Delegation survival tips for small business

Does the word ‘delegation’ make you shudder?

If you are a small business owner, chances are the word ‘delegation’ is associated with discomfort!


Good Business Consulting recently interviewed Sally Foley-Lewis who helps first-time managers become productive and successfully delegate. Delegation (and sometimes ‘letting go’) is essential for a small business to grow beyond the limits of the owner.

We asked Sally to share some survival tips to help small business owners delegate in a way that helps them grow their business.


Q. Are there any golden rules on knowing what to delegate and what to do yourself?

In the context of small business owners, more often than not the owner wants to do everything, at least once, so they have a handle on what the tasks/work is all about; they want to know what happens, how things work, which way to run something.  I firmly believe this is natural.

Quite simply, it’s time to delegate when the task you are doing is costing you.  The person needs to determine that if the time, effort and expertise spent doing something outweighs spending that time, effort and expertise generating other business.

This is often closely aligned with a person’s subject matter expertise.  If someone is far smarter and quicker at, for example, accounting, then consider if you should continue to do your own accounting or hire an accountant.

I wrote a blog post about delegation in small business, and I’d love to know what small business owners think.

Q. Sometimes when a task that we delegate is not completed to our standards it is because of a communication breakdown in the beginning stages of handing the task over. Can you share some tips to reduce this occurring?

The answer is right in the question here: communication!  Communicating expectations are critical.

To take this a little further, check that the expectations are reasonable and focusing on the important task completion factors.  I often train and coach manages about letting go of how a task should be done and focus on the important information such as when the task needs to be completed, who is involved in the task completion, what resources are available, etc.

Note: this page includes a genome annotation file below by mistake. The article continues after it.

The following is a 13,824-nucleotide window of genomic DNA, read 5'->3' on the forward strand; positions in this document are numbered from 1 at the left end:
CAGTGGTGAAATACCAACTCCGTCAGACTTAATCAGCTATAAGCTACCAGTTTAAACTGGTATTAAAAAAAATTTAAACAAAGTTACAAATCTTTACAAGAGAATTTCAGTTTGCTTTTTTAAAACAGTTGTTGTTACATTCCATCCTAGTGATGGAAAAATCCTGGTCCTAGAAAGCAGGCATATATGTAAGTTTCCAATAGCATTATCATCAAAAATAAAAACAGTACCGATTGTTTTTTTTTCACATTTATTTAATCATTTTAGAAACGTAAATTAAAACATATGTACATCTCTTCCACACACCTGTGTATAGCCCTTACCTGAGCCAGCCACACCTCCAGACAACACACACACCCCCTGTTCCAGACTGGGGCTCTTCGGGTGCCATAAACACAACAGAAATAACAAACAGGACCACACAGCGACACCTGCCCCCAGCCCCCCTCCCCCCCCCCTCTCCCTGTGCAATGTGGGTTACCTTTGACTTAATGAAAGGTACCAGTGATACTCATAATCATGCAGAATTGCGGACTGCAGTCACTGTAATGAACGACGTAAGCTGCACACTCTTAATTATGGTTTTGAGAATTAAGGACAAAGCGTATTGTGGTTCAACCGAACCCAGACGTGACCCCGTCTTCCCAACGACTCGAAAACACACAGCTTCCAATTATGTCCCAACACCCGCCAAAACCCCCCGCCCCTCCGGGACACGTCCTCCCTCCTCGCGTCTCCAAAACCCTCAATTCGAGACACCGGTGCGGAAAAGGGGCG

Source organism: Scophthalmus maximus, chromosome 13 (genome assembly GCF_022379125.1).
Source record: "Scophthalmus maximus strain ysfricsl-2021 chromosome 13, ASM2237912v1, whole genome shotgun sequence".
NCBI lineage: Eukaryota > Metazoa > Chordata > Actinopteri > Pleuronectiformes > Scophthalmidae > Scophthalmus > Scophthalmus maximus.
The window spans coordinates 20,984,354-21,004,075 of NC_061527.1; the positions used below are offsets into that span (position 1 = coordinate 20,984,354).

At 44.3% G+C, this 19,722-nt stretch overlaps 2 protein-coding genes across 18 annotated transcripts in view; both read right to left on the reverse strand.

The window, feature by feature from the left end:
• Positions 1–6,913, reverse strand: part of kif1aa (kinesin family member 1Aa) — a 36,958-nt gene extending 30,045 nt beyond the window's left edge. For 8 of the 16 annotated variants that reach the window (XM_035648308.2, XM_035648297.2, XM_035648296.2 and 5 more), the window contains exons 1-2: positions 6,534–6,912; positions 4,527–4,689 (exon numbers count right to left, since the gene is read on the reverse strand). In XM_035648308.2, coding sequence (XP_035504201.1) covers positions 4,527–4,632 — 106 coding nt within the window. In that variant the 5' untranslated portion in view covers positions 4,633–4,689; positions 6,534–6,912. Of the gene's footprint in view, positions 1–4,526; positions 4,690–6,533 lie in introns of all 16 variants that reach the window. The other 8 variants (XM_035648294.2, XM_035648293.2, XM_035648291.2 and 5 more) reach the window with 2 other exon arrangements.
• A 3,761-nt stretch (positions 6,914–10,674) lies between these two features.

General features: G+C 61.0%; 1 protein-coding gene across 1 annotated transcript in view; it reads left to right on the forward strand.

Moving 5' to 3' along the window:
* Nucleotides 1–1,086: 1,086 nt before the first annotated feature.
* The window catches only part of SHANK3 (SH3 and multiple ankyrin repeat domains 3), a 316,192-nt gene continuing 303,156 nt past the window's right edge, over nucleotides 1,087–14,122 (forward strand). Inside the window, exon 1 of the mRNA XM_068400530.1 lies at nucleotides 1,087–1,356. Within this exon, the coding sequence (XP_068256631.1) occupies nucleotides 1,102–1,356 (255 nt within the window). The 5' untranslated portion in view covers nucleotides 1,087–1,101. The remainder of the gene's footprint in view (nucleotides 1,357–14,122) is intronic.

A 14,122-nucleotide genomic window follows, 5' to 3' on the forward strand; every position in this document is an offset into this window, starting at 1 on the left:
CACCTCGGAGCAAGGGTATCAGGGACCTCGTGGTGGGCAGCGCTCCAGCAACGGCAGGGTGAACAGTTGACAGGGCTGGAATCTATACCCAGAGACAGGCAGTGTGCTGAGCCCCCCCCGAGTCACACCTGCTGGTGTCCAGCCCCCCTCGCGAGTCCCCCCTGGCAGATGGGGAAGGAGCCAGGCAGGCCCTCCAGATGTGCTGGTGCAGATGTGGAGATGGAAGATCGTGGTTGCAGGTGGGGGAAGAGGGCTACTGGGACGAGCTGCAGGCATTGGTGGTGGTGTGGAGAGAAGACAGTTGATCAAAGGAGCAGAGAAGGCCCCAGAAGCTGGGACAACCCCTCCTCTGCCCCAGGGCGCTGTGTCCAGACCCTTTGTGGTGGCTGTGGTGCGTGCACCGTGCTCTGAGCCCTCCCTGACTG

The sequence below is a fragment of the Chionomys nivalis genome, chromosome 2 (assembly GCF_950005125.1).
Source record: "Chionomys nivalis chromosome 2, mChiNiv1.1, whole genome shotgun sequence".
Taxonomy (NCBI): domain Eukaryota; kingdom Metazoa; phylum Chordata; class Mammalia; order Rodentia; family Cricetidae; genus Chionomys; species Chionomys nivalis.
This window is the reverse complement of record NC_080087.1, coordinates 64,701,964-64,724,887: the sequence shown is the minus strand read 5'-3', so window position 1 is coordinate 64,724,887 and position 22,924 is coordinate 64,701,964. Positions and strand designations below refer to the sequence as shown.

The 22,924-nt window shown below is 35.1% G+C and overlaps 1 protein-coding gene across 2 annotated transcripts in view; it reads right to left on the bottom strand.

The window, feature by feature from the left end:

Q. What are some ways that we can encourage the best performance from staff?

There are lots of ways, so for brevity here’s three:

1. Encourage problem-solving to happen at the staff level.  When managers/bosses constantly problem-solve for the staff they are inadvertently creating over-dependence, discouraging creativity, creating bottlenecks in decision-making time, etc.

2. When delegating a task: ask yourself how important is it for the staff to complete it your way; i.e. are you a ‘my way or the highway’ kind of person.  You can set expectations, encourage discussion and ask the staffer how they might complete the task.  Engaging the staff in the how creates task ownership, which in turn positively impacts performance.

3. Creative thinking and informal discussions.  Talking with the staff about what the vision and mission mean to them and their every day job.  Discuss what do they think they do in their work that directly links with the broader strategic vision.  When staff know why they do what they do, this creates ownership and connection which spurs on better performance.

Q. What can a business owner do to encourage key staff members to take ownership and pride in tasks so that they can be trusted to take care of the task from start to finish?

Some quick tips:

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  • A clear briefing from the start, encourage ideas and input from the staff, ensure adequate resources are available or they know what resources they can use.
  • Be available to help if things get tricky.
  • Back off and let them get on with it – overbearing is just as stifling, frustrating and demoralizing as being invisible, so yes, it’s a balancing act!
  • Use questions to encourage problem solving, decision-making, creativity, engagement, and enthusiasm rather than answers, directions and instructions.

About Sally Foley-Lewis:

Sally Foley-Lewis fast tracks manager productivity. This means, in the context for a small business, she can help small business owners address their people management issues such as, learning how to delegate (let go), how to give corrective feedback in a constructive and positive way, and helping the owner articulate their vision and mission to the team.

Do you find delegation challenging as a small business owner? What have your experiences been? Do you have any advice that you can share with others?


If you have any questions or comments for Sally Foley-Lewis, leave them below and she will respond to each of you.


1 thought on “Delegation survival tips for small business”

  1. why do we need to deligate power , what is the advantage and what is the problem of deligating power and what is the
    difination of deligation

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